I used to find annoyed when people spoke of theory. To me I thought it was pointless and wanted cold hard facts. Either do this or do that. However, I’ve since realized that there rarely is anything that is truly a cold hard fact. There is almost always a gray area, much of what we know is based on many unproven theories, and this couldn’t be more true for the fitness industry. 

A lot of voices will use absolutes to get their messages across. Some examples of these messages are: “never do cardio if you want to build muscle”; or “stretching will ruin your performance”. Even in the food industry we hear absolutes like: “never eat sugar”. Now, if all we do is abide by these absolutes, we will soon find ourselves acting the proverbial dog chasing its tail. 

The first thing to know as a consumer is the importance of reading with a critical eye. There is always something we can learn and there is always something worth disregarding.

I’ve learned that the best answer I can lend when asked for assistance is, “it depends”.  

I get asked questions like, “should I eat 6 meals vs. 3?”, “do I stretch before or after exercise?”, and, “Who wins in a fight between Jason Bourne and James Bond?”. The answer to all of these is “It depends”. 

In seeking answers it is important to provide slightly more specifics towards the situation. For instance, as a trainer, I am often working during other people’s lunch breaks. I find that eating 6 meals a day is a lot more conducive towards my lifestyle than 3 big meals. Other people might be different.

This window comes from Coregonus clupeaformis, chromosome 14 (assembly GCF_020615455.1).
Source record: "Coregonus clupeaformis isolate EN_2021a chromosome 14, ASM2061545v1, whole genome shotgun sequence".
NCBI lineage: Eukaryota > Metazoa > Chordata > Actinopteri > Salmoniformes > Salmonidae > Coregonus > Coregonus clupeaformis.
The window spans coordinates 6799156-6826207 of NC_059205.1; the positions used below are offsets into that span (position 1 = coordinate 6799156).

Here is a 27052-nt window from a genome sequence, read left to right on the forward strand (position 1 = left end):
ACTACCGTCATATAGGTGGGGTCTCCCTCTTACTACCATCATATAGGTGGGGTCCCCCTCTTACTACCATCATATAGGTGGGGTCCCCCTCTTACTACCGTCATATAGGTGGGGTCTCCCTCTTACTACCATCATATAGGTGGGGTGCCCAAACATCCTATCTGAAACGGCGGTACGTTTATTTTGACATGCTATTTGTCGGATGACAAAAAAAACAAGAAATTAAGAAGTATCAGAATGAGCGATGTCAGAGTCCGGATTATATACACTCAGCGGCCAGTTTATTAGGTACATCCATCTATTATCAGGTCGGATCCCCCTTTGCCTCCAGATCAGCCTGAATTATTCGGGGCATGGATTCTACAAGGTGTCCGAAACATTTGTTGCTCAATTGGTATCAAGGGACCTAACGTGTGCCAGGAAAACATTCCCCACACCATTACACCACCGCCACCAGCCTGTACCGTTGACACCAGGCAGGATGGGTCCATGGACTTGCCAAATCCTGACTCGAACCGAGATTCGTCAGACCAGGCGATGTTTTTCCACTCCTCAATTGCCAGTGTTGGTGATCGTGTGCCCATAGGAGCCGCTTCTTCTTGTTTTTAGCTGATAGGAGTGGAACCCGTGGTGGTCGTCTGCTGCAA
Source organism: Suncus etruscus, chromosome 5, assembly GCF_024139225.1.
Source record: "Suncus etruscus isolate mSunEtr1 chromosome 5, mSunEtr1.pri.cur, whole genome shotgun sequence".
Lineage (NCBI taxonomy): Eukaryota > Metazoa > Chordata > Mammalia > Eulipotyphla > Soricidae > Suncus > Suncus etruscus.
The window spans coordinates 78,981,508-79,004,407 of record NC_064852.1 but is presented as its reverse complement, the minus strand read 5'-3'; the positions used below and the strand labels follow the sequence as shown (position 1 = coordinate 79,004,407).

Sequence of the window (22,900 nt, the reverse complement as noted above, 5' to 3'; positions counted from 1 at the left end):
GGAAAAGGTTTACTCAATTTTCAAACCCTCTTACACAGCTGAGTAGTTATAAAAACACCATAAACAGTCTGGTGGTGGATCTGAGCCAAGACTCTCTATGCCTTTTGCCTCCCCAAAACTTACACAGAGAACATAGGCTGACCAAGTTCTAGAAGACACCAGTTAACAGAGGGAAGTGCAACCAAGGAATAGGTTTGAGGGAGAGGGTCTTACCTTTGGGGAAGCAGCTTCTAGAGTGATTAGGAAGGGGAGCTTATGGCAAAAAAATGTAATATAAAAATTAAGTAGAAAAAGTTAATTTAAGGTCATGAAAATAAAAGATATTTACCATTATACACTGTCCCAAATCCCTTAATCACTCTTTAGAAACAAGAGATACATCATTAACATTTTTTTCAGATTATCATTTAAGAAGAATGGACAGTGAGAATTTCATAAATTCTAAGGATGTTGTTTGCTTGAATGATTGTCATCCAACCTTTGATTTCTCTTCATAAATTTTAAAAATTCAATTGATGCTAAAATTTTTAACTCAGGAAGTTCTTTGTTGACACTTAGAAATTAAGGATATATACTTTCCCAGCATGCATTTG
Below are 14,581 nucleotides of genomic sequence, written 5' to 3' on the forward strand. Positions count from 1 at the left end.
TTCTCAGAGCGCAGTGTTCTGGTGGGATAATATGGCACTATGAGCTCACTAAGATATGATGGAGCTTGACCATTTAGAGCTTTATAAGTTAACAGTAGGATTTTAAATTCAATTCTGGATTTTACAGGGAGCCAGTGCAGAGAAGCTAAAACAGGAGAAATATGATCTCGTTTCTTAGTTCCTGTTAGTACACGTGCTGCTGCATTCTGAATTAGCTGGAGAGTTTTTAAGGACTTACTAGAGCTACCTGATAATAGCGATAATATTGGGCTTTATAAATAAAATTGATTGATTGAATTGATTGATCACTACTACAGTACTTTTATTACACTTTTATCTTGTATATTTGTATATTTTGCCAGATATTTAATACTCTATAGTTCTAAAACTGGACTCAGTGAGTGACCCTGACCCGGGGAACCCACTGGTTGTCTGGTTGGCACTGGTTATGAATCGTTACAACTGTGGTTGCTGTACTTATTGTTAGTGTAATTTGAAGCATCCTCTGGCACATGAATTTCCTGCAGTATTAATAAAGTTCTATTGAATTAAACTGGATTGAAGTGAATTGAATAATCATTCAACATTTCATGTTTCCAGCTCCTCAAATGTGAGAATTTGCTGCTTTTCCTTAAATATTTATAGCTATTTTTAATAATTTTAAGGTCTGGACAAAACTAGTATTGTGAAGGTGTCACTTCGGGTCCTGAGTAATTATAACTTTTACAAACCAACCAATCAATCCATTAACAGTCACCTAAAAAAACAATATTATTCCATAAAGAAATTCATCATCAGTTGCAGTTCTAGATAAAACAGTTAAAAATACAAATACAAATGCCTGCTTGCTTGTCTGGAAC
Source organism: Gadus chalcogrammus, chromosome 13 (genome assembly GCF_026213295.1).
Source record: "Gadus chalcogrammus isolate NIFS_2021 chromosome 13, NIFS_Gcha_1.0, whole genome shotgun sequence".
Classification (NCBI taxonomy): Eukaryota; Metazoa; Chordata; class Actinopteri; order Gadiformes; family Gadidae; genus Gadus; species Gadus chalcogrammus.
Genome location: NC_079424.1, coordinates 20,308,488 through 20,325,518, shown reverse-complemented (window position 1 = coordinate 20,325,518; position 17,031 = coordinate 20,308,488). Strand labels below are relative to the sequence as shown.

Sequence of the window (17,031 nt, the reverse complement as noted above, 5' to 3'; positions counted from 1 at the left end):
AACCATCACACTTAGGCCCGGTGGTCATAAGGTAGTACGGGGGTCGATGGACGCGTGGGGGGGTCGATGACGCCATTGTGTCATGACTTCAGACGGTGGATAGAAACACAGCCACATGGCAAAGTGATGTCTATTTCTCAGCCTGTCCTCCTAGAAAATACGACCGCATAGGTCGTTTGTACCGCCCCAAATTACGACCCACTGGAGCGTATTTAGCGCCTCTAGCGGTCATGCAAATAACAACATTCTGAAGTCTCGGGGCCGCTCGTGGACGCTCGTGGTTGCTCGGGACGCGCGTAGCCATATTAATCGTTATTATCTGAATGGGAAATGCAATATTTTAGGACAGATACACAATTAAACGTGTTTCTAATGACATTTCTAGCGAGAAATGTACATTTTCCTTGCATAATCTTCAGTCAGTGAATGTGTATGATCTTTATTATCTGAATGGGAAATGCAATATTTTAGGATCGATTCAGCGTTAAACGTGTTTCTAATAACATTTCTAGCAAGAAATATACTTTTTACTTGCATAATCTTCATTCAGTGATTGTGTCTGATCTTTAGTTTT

When seeking answers we must remember to some extent everyone is different. And as we continue to learn information we must also continue to understand who we are and our situation in life. 

An acronym I find most helpful for this is A.M.A. Or: absorb, modify, and apply. We absorb the information presented, we modify it towards our situation and we apply it to our lives. 

I liken this process to sifting for gold. Sometimes when reading an article there might just be a lot of sand and dirt that distract us from what we truly want to find. 

This process of filtering, while it may take time, will prove to very useful towards helping us find what may actually personally benefit us. 

I’ll admit, as educators, sometimes it’s easiest to communicate using absolutes, because we avoid the million rabbit trails that make up the complexity of individuality and the human body. This is why as consumers we mustn’t take everything at face value, but rather always come to new information with a critical eye. 

– Dave